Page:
As it stands it's not a true free market for them to be able to take risks, and then not pay the price. Banks have to accept regulation to be insured by government and have been that way for years, the new financial markets are operating with the quid without the quo as Krugman so aptly put it:

Paul Krugman wrote:
America came out of the Great Depression with a pretty effective financial safety net, based on a fundamental quid pro quo: the government stood ready to rescue banks if they got in trouble, but only on the condition that those banks accept regulation of the risks they were allowed to take.

Over time, however, many of the roles traditionally filled by regulated banks were taken over by unregulated institutions " the “shadow banking system,” which relied on complex financial arrangements to bypass those safety regulations.

Now, the shadow banking system is facing the 21st-century equivalent of the wave of bank runs that swept America in the early 1930s. And the government is rushing in to help, with hundreds of billions from the Federal Reserve, and hundreds of billions more from government-sponsored institutions like Fannie Mae, Freddie Mac and the Federal Home Loan Banks.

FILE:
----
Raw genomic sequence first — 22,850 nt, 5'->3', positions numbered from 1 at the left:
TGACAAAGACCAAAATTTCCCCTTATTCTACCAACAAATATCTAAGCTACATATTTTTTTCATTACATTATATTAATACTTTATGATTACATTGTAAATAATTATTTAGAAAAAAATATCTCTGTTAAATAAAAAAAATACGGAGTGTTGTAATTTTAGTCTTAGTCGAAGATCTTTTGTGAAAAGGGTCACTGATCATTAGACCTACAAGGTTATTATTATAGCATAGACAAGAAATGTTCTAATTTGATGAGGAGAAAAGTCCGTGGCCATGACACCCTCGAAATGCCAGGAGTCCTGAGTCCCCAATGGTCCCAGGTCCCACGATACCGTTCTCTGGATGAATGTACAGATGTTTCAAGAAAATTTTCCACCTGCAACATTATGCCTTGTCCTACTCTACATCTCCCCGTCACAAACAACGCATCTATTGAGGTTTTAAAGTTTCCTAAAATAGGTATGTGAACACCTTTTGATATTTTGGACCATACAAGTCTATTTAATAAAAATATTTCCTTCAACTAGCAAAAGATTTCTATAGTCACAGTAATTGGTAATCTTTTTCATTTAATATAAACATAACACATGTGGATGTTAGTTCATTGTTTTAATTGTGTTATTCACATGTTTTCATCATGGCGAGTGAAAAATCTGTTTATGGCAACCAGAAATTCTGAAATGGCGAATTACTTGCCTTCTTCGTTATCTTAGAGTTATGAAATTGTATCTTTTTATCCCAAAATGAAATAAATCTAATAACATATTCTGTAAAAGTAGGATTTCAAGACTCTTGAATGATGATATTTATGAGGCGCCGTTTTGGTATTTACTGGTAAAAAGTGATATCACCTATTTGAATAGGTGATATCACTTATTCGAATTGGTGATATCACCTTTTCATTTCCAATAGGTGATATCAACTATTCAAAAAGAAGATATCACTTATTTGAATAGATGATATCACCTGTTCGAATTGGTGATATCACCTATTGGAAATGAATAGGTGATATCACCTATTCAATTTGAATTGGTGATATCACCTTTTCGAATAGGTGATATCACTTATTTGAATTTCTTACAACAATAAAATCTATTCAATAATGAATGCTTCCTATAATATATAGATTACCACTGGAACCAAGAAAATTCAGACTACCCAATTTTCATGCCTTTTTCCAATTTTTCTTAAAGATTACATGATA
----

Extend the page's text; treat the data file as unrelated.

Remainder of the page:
Given the risks to the economy if the financial system melts down, this rescue mission is justified. But you don’t have to be an economic radical, or even a vocal reformer like Representative Barney Frank, the chairman of the House Financial Services Committee, to see that what’s happening now is the quid without the quo.

http://www.nytimes.com/2008/03/24/opinion/24krugman.html?hp
rosborne979
 
  2  
Reply Thu 18 Sep, 2008 06:12 am
Too much regulation stifles growth and activity. Too little regulation leads to what we have now. There is no single right or wrong answer to all this, there is only a balance point where risk is allowed but controlled.

Uncontrolled markets are prone to explosive growth or mass extinction. But since we are not willing to endure the mass extinctions, we must give up the potential for explosive growth.

We need a system which allows risk to occur while preventing it from hitting extreme points where economic collapse can happen.

We also need rules in place which prevent people from scamming the system.

Woiyo9
 
  -3  
Reply Thu 18 Sep, 2008 07:12 am
ARLINGTON, VA -- U.S. Senator John McCain's presidential campaign today released a statement signed by over 300 professional economists in support of John McCain's Jobs for America economic plan. The list includes Nobel Prize winners, business economists with experience in the private sector, policy economists with experience in government and academic economists from major universities and state and community colleges.